Last weekend I had the pleasure of attending a "One-Hour Wine Expert" seminar at Lake Placid's Mirror Lake Inn with Kevin Zraly, author of the best-selling Windows on the World Complete Wine Course and the 2011 recipient of the James Beard Foundation's Lifetime Achievement Award. I don't know if the seminar turned me into a wine expert, but I did learn a few things and was thoroughly entertained in the process.
Zraly was the wine director at the Windows on the World, the restaurant atop the World Trade Center that, before it was destroyed in the terrorist attack of 2001, sold more wine than any other establishment in the country. Since then he's been focused on wine education as a roving connoisseur, raconteur and probably some other French nouns. But his high-energy presentation is purely American, delivered with equal parts Jay Leno–style witty audience banter and Tony Robbins zeal (there was even some tongue-in-cheek "what-your-favorite-wine-says-about-you" analysis).
Zraly shared some interesting tidbits about American wine consumption and how it's changed over his four decades in the business. "This is the golden age of wine," he said, explaining that there is more good, affordable wine available now than at any time in history. And we're drinking a lot more than we used to. In the 1970s, the domestic wine industry had yet to really take off, and Americans were far behind Europeans in their wine consumption. In 2010 the United States overtook France as the world's biggest consumer of wine, according to a recent report from Gomberg, Fredrikson & Associates.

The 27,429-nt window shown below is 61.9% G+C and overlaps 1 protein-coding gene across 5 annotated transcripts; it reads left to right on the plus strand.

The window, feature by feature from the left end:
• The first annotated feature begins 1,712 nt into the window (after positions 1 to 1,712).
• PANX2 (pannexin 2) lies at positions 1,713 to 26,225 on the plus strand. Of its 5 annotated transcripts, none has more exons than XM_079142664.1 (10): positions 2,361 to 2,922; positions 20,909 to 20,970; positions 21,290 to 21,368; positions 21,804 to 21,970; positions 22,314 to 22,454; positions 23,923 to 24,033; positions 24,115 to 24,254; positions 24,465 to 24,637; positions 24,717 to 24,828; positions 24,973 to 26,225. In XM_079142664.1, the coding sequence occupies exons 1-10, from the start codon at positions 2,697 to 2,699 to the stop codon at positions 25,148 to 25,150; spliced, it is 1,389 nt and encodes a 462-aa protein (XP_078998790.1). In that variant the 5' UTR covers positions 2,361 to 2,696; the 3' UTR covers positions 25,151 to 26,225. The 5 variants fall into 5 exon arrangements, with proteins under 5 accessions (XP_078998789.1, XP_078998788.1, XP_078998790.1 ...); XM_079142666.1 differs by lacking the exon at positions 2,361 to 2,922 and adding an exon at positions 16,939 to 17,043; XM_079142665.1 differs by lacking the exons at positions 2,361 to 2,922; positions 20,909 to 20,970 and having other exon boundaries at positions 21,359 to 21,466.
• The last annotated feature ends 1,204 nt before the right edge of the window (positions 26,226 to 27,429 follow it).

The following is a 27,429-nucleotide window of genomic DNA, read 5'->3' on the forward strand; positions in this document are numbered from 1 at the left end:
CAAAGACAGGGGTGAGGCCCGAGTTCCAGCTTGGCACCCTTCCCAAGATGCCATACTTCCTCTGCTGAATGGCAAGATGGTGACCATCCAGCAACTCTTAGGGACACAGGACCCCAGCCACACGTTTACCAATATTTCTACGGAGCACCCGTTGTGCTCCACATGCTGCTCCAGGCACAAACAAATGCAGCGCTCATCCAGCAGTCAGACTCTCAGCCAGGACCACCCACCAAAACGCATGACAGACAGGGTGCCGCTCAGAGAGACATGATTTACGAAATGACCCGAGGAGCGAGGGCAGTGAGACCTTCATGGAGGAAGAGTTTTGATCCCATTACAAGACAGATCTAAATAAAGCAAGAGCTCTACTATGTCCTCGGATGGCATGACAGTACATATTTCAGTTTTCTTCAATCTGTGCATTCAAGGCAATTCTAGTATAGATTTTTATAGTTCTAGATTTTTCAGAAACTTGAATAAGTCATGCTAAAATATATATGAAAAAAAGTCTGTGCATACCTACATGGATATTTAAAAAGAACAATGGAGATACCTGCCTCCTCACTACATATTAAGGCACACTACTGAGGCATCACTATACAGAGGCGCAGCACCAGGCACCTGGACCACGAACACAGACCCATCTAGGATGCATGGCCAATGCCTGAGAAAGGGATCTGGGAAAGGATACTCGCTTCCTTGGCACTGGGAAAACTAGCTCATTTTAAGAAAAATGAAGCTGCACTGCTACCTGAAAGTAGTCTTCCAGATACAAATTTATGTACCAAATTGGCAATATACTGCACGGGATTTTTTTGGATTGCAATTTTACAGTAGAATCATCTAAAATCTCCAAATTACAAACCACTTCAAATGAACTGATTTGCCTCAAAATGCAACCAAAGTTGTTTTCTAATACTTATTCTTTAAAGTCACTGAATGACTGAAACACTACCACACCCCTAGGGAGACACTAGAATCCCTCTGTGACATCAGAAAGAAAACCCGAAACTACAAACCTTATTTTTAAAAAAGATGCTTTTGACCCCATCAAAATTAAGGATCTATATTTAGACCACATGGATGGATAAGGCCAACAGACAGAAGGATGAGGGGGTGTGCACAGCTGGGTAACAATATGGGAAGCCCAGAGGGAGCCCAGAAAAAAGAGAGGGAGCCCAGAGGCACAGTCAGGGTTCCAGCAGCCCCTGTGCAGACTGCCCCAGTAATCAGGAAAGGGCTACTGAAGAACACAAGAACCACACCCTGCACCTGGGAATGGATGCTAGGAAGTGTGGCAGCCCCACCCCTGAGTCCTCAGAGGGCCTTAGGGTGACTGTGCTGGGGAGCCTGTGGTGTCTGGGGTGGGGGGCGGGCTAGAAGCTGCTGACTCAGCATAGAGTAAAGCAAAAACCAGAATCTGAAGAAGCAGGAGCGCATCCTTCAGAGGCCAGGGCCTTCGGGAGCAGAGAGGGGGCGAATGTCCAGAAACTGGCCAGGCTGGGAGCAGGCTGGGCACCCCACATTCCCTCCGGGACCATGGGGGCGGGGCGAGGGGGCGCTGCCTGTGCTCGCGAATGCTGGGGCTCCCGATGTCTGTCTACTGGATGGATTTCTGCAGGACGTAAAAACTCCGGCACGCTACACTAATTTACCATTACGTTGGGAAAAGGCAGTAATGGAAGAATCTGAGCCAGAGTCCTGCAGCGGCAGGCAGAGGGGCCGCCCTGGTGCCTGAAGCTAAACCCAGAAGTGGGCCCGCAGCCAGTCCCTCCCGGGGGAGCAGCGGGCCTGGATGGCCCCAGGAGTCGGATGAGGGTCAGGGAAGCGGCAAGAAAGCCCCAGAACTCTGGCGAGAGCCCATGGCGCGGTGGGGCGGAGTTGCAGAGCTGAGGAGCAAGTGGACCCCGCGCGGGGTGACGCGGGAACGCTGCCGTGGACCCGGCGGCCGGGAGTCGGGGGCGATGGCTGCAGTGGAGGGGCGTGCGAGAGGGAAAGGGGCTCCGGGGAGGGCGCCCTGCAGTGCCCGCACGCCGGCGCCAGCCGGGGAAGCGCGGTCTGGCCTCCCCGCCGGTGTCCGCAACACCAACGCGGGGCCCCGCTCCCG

This doesn't mean, of course, that we are the largest per capita consumers of wine—not by a long shot. That distinction goes to the Vatican city-state, followed by Luxembourg, according to the Wine Institute's latest report, from 2009. Zraly noted that 40 percent of Americans don't drink any alcohol at all, and many more prefer beer or spirits.
But those of us who do drink wine are quaffing it in larger quantities, and in ways that surprise and possibly dismay traditionalists, i.e. frequently without food. The practice of pairing wine and food comes from centuries of European tradition, where wine is an essential component of leisurely meals. That lifestyle doesn't exist for most people in the United States. Earlier this week the New York Times wine critic Sam Sifton Eric Asimov wrote about a recent survey of 800 Americans who drink wine frequently; it found that only 46 percent of the wine they drank was consumed with a meal. The rest was paired either with snacks like nuts and crackers, or without food at all. Sifton, Asimov, who wrote that he considers wine "a grocery item" (despite the fact that New York law prohibits wine sales in grocery stores), added that he found "the idea of divorcing food and wine unsettling, to say the least."
Personally, I'm not surprised by the survey results, because those percentages correlate almost exactly with my own wine consumption; I like a glass with dinner, but I will just as frequently drink it in place of a cocktail at a party or to unwind after work. I'm admittedly no wine expert—even after an hour with Zraly—but I imagine the industry doesn't care how people are drinking their product, as long as they're drinking more of it.